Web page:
Amongst other areas, the Biotechnology
industry directly affects the arenas of healthcare and agriculture.
Continued research and development of biotechnology products can
seriously alter these two essential aspects of everyday life.
Thus, as biotechnology has gained in size and scope, it has become
clear that every developed country needs an element of this industry.
Beyond that, however, it has also been made clear that biotechnology
is essential for developing countries as well, as this industry
develops more efficient ways of producing food and preventing and
treating disease. Thus, there is truly a need for biotechnology
to become a global industry.
The biotechnology industry is also
one of the youngest industries around. Though some
companies have been around since the late 70's or early 80's, it
has only been in recent years that the full potential of the biotechnology
industry has been realized. This has led to rapid growth within
the industry. Thus, competition has grown tremendously.
North Carolina will have to make extra efforts to stay a leader
in the field.
With the current trends of globalization
that have included more transnational cooperation and improvements
in communication and transportation, global expansion is not only
a possibility for biotechnology, but a reality. This page
will explore the various issues and trends that have been brought
about by globalization.
Global Industry Growth
The global need for biotechnology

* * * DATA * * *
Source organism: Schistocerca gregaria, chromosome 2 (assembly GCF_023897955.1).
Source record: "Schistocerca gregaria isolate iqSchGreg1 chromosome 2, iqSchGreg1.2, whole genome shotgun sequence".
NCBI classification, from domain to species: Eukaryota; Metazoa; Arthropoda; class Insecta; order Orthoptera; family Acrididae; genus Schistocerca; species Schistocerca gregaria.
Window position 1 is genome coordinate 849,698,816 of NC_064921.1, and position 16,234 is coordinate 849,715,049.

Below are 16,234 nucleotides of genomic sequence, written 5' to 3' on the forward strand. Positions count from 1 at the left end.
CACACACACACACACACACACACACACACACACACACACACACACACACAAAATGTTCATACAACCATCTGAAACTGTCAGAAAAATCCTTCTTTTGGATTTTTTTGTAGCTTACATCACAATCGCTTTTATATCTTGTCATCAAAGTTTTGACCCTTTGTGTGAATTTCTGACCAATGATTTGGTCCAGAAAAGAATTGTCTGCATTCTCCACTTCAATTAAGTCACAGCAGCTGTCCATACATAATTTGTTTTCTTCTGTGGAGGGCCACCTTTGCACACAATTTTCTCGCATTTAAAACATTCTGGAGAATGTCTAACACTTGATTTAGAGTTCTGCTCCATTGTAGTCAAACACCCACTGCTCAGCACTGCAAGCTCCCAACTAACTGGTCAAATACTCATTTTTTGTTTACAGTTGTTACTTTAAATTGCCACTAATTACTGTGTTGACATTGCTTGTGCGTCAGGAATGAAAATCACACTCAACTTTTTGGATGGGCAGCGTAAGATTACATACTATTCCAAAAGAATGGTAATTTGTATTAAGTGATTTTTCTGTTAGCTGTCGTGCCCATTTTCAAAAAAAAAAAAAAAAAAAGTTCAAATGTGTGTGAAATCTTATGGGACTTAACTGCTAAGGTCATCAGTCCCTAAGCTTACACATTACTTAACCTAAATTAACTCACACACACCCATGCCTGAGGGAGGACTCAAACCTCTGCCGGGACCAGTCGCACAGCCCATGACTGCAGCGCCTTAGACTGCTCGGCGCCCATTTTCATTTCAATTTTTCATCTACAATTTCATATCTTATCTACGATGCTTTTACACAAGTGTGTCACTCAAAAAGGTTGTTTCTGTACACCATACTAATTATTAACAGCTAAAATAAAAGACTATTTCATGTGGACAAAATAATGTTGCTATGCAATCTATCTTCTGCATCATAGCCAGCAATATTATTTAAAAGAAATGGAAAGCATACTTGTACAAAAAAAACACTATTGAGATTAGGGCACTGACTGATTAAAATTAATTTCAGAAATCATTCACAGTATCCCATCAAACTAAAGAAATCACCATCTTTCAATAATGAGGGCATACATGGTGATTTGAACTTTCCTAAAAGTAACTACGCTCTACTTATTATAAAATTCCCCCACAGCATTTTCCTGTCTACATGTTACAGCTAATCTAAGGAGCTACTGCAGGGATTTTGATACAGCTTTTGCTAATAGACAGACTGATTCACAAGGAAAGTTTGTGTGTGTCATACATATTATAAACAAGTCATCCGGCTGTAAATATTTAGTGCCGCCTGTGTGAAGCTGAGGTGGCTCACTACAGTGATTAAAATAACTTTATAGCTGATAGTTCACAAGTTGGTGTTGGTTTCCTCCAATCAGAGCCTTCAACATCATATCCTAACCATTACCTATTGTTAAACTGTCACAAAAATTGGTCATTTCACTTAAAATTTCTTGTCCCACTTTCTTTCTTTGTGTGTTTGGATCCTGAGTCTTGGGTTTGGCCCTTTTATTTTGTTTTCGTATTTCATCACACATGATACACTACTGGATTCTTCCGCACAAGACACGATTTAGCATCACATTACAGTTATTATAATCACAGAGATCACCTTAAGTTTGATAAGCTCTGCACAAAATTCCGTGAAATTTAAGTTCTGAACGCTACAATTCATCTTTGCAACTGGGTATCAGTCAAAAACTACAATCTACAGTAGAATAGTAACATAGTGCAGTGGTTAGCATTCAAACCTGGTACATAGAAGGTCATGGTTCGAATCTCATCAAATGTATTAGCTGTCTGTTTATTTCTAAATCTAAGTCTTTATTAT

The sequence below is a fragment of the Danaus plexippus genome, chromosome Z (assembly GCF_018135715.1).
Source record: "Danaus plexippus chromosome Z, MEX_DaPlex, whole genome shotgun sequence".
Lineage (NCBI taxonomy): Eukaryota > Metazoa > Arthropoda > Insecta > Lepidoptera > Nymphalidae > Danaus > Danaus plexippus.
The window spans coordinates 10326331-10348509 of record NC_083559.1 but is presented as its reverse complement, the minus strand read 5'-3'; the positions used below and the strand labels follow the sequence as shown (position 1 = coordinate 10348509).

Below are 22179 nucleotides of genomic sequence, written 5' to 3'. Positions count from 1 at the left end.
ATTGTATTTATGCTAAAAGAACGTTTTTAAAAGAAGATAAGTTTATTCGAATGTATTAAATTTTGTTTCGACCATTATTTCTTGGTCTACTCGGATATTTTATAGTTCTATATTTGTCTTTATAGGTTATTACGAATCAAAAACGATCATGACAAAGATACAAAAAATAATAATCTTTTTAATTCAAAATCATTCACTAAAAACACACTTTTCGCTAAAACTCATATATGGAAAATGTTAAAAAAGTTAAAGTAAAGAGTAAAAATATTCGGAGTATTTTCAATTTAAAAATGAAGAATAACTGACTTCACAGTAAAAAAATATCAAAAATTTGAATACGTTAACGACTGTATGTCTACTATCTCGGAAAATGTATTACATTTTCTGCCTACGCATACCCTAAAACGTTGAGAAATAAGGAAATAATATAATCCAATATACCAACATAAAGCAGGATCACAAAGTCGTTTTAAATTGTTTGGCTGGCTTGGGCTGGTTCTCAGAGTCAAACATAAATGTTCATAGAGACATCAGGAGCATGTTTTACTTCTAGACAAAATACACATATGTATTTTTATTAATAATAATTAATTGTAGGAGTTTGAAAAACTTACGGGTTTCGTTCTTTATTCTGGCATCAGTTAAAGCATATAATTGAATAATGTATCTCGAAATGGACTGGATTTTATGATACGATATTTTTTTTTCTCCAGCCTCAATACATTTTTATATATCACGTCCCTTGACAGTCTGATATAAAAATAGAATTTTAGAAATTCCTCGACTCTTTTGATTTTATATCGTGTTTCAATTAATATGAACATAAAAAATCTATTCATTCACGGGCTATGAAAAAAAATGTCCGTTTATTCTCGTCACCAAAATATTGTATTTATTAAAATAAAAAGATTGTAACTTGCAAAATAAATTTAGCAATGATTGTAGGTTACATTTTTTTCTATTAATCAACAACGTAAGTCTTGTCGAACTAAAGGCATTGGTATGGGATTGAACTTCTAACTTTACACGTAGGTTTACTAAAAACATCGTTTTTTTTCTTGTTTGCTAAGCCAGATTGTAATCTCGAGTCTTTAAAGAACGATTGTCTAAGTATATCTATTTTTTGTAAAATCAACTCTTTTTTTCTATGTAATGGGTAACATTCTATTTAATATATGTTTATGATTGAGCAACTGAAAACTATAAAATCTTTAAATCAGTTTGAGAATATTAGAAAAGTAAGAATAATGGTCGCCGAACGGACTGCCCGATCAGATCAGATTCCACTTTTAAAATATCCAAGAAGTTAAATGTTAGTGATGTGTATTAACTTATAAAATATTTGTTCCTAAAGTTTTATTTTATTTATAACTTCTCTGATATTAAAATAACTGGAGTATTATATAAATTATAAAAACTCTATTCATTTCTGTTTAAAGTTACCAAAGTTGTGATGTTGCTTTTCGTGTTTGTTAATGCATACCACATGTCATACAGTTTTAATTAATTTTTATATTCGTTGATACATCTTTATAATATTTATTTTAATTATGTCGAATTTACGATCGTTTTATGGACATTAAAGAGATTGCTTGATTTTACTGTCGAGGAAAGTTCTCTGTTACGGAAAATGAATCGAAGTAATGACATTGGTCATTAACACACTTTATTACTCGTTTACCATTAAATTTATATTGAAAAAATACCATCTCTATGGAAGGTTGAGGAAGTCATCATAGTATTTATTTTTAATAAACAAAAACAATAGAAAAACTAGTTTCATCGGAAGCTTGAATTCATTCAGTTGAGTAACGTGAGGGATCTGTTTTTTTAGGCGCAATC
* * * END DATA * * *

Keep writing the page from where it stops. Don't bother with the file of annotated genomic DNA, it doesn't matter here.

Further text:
can be seen in the expansion of the industry in the United States
and in North Carolina in particular. Biotechnology is in a
rapid state of expansion. According to the Biotechnology Industry
Organization, the industry tripled in size in the United States
between 1992 and 2001, and jobs increased from 79,000 nationwide
to more than 191,000.1 Between 2000 and 2010, the
US Department of Labor estimates that industries directly involved
with biotechnology (such as drug manufacturing, health services,
and agricultural services) will add approximately 3 million new
jobs to the United States labor force.2
This same rapid growth can be seen
in North Carolina. Looking at employment statistics (see maps
and tables), it can be seen that the industry has been expanding
by approximately 10 % annually over the past 6 or 7 years.3
As mentioned in the overview, the North Carolina Biotechnology
Center has partnered with the Golden Leaf foundation to set up a
massive training initiative for the biotechnology industry.